Dear Fred,
Thanks for your help.
I actually chose a bad example. I wanted to simplify the problem and
thereby changed it..
What I actually have is 3 "custom hierarchy splitting schemes" at 3
different levels, so it's
ApplicationSettings "has a"
level1
level2
level3
and each level "is a" CustomHierarchySplittingScheme
While it makes sense for each account to have backlinks to all the
transactions it participates in, the
"CustomHierarchySplittingSchemes" don't really need to know, so it
comes back to a one-to-one relationship.
If I've understood your explanation correctly, the solution for my
"multiple" one-to-one relationship would be to add three inverse
relationships to CustomHierarchySplittingSchemes, i.e.
CustomHierarchySplittingSchemes:
inverseforLevel1
inverseforLevel2
inverseforLevel3
which would give me:
ApplicationSettings: CustomHierarchySplittingSchemes:
level1 <---> inverse1
level2 <---> inverse2
level3 <---> inverse3
I realize that one could argue that the "levels" should really be a
to-many relationship to start with, but there are practical reasons
for keeping them identifiable like this. The entire model is really
there to provide a model for Cocoa Bindings and having the
CustomHierarchySplittingSchemes as three separate one-to-one
relationships makes sense in this context. Besides I would need an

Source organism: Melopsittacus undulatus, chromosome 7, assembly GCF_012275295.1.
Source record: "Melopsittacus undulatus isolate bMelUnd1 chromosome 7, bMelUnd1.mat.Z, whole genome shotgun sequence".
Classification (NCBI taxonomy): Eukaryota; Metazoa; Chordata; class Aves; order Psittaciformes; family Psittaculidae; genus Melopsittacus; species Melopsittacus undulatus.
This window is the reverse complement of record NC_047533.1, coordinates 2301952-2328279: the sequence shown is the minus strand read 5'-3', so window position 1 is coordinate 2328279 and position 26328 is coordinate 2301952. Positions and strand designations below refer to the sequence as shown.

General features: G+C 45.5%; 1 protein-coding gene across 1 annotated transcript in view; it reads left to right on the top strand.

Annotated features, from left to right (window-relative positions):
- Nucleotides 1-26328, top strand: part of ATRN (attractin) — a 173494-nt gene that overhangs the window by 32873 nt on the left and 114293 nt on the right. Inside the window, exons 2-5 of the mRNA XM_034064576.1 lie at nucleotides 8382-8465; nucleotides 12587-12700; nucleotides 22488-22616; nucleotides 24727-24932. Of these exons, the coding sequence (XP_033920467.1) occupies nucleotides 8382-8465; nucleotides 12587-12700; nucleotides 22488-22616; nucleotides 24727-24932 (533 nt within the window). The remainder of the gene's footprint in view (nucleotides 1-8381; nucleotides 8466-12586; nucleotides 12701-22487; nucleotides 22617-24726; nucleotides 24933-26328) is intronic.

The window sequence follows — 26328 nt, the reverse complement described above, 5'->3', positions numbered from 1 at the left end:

indexed list rather than an un-ordered set; something that the SQL
store can't manage.
There are several aspects of the solution that I'm far from happy with:
1) the CustomHierarchySplittingSchemes don't need to know who their
parent is, so the inverse relationships are only there to satisfy the
framework
2) adding a forth relationship from ApplicationSettings to
CustomHierarchySplittingSchemes will involve changing both entities
I imagined that Apple's insistence on inverse relationships would be
matched by some amazing behind-the-scenes mechanism that would allow
something like:
ApplicationSettings: CustomHierarchySplittingSchemes:
level1 <---> inverse
level2 <---> inverse
level3 <---> inverse
You could then move from ApplicationSettings.level1 to the correct
CustomHierarchySplittingSchemes and back via the
ApplicationSettings.inverse relationship. I just couldn't find any
way to express this in the modeler.. Am I right to think that this is
not actually possible?
Thanks again for your help.
Best regards,
Frank
On 7 Sep 2007, at 15:27, Frédéric Testuz wrote:
> Le 7 sept. 07 à 14:36, Frank Reiff a écrit :
>
>> Hi,
>>
>> This is probably a stupid newbie question again, but I can't get
>> my head around this..
>>
>> The Core Data documentation makes a big deal about the fact that
>> each relationship should have an inverse & the compiler now even
>> throws a warning when there isn't an inverse.
>>
>> What I don't get is this how this is supposed to work with
>> multiple role based one-to-one relationships ("has a").
>>
>> Say you have a money transfer entity that takes a debit and a
>> credit account.
>>
>> You'll have:
>>
>> MoneyTransfer:
>> creditedAccount one-to-one relationship to Account
>> debitedAccount one-to-one relationship to Account
>>
>> Now Account should have an inverse relationship for this!?
>>
>> The inverse could either go to creditedAccount or debited account,
>> but not both..!?
>>
>> What am I missing?
> You are missing that you have not one, but two inverse
> relationship. One for debit and one for credit.
>
> And the relationship is not one to one relationship, but one to
> many. Each account will have many credit and debit transfers. You
> can have something like :
>
> MoneyTransfer: Account :
> creditedAccount <<---> creditTransfers
> debitedAccount <<---> debitTransfers
>
> Best regards,
>
> Fred